Some of this is just roster reshuffling to make a point that things are changing, and some of this is acknowledging that a few of Phil Garner's ideas from spring training aren't panning out. Nate Cornejo isn't working out as the fifth starter, and while I suspect that Julio Santana will get smoked by any lineup with four or five left-handed bats in it, it's better to let Cornejo work and learn in Toledo than make him a punching bag on a bad team.
Having Damian Jackson back should create some pressure, either to have Shane Halter move off of shortstop, or to stop the insanity with Oscar Salazar and Jose Macias playing much too often. Regardless of whether Mitch Meluskey's back or arm is that big of an issue, the Tigers weren't happy carrying him and Mike Rivera and going without a catch-and-throw guy. Now, I'm one of those cynics who thinks Brandon Inge is about as much of a prospect as Pauly Shore, a good backup catcher in the making with a 5% shot at turning out to be the next Joe Girardi, so marooning him in the backup catcher's job now doesn't seem like a bad idea if you're worried about Rivera's glovework. The problem is that Inge isn't exactly a reliable receiver yet. He has outstanding physical gifts, he's nimble and strong-armed back there, but he's still relatively wild and rough around the edges.
Half-assed commitments are always the worst kind. If you don't have the strength of your convictions after less than a month, what's the point of having opinions in the first place?
Fewer than 50 at-bats doesn't really tell you anything more than spring-training stats do, but at least Adam Everett was drawing a few walks and fielding well. Hauling in an extra reliever you may or may not use (and Brad Lidge--if healthy for the first time in four years--should admittedly turn out to be a very useful thing indeed) to hand the shortstop job back to Julio Lugo or a Lugo/Jose Vizcaino job-sharing arrangement is about as been-there, done-that as it gets. It isn't a bad thing, in that Lugo/Vizcaino is an adequate enough holding pattern until something better comes along, but there was reason to think Everett could have been that something better.
If Everett isn't going to get a full shot now, he may as well never get one. Within the organization, one of Tommy Whiteman or Chris Burke should start moving into view in the shortstop picture by the end of 2003. If the Astros want to see if Everett is ever going to turn into something, they've probably got the next two seasons, no more than that.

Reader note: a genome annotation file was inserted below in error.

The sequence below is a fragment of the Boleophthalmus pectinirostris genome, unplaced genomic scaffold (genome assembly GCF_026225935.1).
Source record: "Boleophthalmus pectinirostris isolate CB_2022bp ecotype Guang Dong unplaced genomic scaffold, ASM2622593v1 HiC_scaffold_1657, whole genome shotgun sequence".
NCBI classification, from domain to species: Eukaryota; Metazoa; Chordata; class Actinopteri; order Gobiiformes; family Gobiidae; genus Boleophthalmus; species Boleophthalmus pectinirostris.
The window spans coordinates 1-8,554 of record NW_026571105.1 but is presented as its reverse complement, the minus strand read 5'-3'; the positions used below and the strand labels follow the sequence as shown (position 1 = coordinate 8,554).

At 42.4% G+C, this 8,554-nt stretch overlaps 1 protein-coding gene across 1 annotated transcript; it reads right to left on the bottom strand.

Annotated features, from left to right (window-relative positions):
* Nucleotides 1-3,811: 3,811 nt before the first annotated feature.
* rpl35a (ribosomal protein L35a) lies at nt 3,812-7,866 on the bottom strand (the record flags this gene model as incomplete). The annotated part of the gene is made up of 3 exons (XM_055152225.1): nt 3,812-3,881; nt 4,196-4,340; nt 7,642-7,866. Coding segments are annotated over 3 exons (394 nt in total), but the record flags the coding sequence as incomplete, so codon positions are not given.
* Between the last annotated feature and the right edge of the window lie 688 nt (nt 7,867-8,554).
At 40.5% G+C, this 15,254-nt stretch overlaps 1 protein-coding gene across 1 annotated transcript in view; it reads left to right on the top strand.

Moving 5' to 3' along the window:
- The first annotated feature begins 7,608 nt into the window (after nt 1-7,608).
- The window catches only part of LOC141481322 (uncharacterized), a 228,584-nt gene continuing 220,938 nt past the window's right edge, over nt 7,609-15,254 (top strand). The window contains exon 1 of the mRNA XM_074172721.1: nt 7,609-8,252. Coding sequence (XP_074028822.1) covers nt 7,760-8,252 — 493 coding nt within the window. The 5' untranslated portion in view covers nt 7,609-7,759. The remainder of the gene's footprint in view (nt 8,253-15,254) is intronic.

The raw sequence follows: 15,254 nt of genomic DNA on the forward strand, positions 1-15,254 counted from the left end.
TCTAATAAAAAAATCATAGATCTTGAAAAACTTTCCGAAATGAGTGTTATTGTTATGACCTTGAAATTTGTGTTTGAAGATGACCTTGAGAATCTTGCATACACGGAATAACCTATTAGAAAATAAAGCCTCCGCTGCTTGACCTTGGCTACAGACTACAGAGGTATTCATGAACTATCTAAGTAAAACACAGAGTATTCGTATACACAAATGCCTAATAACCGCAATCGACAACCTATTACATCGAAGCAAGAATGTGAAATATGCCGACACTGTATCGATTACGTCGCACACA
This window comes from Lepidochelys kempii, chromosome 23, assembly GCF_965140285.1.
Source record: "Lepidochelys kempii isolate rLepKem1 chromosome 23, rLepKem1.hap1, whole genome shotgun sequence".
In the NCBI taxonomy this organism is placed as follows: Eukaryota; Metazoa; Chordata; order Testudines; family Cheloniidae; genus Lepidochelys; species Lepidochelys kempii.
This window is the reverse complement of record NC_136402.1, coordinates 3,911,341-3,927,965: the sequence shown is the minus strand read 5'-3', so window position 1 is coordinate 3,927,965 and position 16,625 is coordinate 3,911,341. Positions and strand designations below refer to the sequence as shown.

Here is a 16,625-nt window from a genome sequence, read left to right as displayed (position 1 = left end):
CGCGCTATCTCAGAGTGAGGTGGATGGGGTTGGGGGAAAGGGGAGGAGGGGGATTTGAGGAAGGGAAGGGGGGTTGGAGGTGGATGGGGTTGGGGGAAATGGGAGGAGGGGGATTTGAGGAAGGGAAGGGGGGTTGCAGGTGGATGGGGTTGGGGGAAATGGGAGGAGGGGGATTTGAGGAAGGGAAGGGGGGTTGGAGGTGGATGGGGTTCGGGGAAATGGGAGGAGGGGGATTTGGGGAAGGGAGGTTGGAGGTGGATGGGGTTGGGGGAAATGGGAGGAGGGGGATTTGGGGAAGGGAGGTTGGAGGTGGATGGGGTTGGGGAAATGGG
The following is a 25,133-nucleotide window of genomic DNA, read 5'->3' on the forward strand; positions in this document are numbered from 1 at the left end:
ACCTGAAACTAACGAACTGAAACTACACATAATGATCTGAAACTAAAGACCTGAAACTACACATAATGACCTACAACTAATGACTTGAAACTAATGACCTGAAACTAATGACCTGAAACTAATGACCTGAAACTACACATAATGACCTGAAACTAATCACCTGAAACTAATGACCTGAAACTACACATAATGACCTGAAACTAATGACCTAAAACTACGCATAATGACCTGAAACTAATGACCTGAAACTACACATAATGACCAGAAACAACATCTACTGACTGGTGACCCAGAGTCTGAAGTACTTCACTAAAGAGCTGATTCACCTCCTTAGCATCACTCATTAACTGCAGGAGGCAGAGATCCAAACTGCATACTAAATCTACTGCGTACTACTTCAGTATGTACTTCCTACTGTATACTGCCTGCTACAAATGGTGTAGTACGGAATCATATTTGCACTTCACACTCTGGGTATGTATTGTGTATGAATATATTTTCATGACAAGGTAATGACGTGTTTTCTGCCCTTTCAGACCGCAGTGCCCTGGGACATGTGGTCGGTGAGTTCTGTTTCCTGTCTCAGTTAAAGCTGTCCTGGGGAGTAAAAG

Lugo has his uses, but he's a temporary solution at best, while Vizcaino is the defensive replacement for somebody like Lugo. Craig Biggio's range doesn't seem to have survived his knee injury, and given the questionable state of the team's outfield defense, you would think the Astros might make some allowances for getting a glove on the field. It isn't like Lugo is Hubie Brooks or Howard Johnson or even a 1987 Luis Aguayo. He's useful, but not a clearly better player than Everett. I'm surprised by this turn of events, but it is the natural outcome of a stocking your bench with veterans with guaranteed contracts like Vizcaino, Orlando Merced, Speedy Hunter, and Geoff Blum.
While I suppose it's all well and good that the Royals could afford to demote Brandon Berger because he had an option, and while it's fine by me to have Bryan Rekar up and in the rotation under the circumstances, this is just plain old bad news. I mean, Nate Field has an option, too, so why wasn't he sent down?
In part, the problem is the web of commitments. First, there's the decision to carry Rule 5 pick Miguel Asencio. Sure, that'll be ugly for awhile, but at least it represents a commitment to a future that might not involve any more Doug Henrys. So who else would you cut to get to keep Berger around? Donnie Sadler's an easy target, but he's also the backup shortstop. The real problem is the combined commitment to have Sadler and Dave McCarty and Luis Alicea, all at once. See, McCarty covers first base, Alicea second base and third base, and Sadler second and shortstop. It all sort of makes sense, because you've got the whole infield covered. Unfortunately, it means carrying three marginal (or worse) hitters, and locking up three of the 13 roster spots you can commit to position players as long as your 25th man is a Rule 5 pick you're afraid to use.